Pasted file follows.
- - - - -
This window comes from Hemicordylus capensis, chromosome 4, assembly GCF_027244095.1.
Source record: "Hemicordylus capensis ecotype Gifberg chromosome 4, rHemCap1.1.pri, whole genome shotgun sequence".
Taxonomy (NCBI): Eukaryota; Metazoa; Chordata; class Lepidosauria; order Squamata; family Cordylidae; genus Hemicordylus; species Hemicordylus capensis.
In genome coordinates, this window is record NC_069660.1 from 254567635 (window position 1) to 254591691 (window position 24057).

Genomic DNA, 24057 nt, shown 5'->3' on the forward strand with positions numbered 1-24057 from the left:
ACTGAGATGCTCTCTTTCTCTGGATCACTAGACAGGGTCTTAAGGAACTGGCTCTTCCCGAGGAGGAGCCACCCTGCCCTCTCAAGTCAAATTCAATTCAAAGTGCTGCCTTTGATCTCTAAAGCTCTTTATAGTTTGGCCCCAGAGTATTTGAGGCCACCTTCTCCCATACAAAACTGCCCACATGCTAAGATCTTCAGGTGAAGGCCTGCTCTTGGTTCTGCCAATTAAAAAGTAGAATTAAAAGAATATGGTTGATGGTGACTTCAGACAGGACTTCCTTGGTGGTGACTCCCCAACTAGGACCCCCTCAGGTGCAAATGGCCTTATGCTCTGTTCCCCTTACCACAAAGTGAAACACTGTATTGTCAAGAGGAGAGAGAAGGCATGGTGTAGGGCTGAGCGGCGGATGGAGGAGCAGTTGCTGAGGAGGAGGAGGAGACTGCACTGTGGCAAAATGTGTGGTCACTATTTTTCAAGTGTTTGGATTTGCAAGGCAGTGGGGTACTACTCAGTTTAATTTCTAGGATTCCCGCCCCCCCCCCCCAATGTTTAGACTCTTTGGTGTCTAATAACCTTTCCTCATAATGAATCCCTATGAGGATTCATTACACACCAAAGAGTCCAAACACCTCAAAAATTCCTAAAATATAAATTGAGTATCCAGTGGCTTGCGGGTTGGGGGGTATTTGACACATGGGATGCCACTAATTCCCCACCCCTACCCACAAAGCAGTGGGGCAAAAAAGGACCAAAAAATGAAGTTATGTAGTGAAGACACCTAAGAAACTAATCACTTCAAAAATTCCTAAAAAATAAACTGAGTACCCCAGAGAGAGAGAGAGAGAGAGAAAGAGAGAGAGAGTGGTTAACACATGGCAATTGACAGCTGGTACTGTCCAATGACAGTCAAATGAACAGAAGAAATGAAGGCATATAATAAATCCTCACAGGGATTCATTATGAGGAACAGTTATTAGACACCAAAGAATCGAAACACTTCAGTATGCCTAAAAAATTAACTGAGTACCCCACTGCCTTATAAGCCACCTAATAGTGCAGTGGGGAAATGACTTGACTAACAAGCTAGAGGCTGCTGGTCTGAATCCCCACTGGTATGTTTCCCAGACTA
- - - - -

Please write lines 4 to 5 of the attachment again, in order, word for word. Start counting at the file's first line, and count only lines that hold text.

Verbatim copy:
In genome coordinates, this window is record NC_069660.1 from 254567635 (window position 1) to 254591691 (window position 24057).

Genomic DNA, 24057 nt, shown 5'->3' on the forward strand with positions numbered 1-24057 from the left: